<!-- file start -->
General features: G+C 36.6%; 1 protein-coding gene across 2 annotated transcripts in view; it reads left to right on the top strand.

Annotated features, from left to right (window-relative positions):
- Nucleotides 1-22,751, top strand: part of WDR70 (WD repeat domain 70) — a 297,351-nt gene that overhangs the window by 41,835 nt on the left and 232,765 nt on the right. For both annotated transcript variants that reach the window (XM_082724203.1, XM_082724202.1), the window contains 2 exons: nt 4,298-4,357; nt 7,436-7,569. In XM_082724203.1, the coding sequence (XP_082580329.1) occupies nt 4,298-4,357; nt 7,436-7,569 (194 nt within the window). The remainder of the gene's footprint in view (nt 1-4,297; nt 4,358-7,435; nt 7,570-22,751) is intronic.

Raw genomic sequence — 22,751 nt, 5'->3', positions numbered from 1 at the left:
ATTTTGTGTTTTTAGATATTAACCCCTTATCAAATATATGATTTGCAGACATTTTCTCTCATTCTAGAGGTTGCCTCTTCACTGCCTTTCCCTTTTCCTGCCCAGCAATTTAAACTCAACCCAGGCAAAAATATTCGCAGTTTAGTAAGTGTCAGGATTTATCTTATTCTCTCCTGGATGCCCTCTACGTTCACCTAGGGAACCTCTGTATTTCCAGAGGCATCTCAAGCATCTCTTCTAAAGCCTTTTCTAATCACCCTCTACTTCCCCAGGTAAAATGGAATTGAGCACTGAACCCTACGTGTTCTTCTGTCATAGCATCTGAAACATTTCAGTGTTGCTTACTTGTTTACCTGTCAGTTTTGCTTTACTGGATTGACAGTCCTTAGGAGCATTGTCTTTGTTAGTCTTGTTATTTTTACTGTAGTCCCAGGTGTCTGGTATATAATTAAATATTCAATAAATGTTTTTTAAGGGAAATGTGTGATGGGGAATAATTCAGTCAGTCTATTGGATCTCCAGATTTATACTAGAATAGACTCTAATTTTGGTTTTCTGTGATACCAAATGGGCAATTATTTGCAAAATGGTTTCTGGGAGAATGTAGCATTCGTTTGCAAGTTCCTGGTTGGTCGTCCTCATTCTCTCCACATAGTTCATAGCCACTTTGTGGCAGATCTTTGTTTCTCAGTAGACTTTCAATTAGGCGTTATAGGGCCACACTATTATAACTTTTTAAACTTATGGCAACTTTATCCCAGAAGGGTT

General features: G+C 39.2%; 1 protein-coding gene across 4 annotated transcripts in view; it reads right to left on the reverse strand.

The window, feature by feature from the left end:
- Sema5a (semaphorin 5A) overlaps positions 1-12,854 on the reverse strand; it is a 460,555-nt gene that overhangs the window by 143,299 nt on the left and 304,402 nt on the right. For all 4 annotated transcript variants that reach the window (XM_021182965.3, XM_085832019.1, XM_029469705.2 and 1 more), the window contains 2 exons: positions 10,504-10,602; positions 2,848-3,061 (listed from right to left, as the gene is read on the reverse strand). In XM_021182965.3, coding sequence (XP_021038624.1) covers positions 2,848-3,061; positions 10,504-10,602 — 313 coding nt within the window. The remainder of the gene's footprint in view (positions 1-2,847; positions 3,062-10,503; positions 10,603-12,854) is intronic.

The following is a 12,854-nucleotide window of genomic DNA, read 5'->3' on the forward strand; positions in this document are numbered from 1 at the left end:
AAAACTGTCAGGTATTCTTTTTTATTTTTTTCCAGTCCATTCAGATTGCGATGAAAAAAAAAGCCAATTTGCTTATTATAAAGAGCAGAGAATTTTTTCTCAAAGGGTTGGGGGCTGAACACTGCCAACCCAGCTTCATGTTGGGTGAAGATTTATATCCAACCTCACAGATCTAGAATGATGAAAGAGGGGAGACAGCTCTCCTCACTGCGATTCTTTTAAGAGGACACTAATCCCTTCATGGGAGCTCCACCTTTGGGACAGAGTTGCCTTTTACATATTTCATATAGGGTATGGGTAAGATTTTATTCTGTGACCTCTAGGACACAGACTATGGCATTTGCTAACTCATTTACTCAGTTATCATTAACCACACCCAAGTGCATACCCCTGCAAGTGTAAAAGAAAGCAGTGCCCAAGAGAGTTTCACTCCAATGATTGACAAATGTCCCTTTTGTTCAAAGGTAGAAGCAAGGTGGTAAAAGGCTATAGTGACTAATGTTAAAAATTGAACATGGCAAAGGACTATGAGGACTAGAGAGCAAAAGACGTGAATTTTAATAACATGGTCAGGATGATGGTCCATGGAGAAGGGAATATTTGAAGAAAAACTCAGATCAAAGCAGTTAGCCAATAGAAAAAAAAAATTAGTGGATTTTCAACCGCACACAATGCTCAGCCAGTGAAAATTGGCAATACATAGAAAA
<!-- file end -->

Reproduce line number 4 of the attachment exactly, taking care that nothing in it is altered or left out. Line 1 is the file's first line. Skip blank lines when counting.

Raw genomic sequence — 22,751 nt, 5'->3', positions numbered from 1 at the left: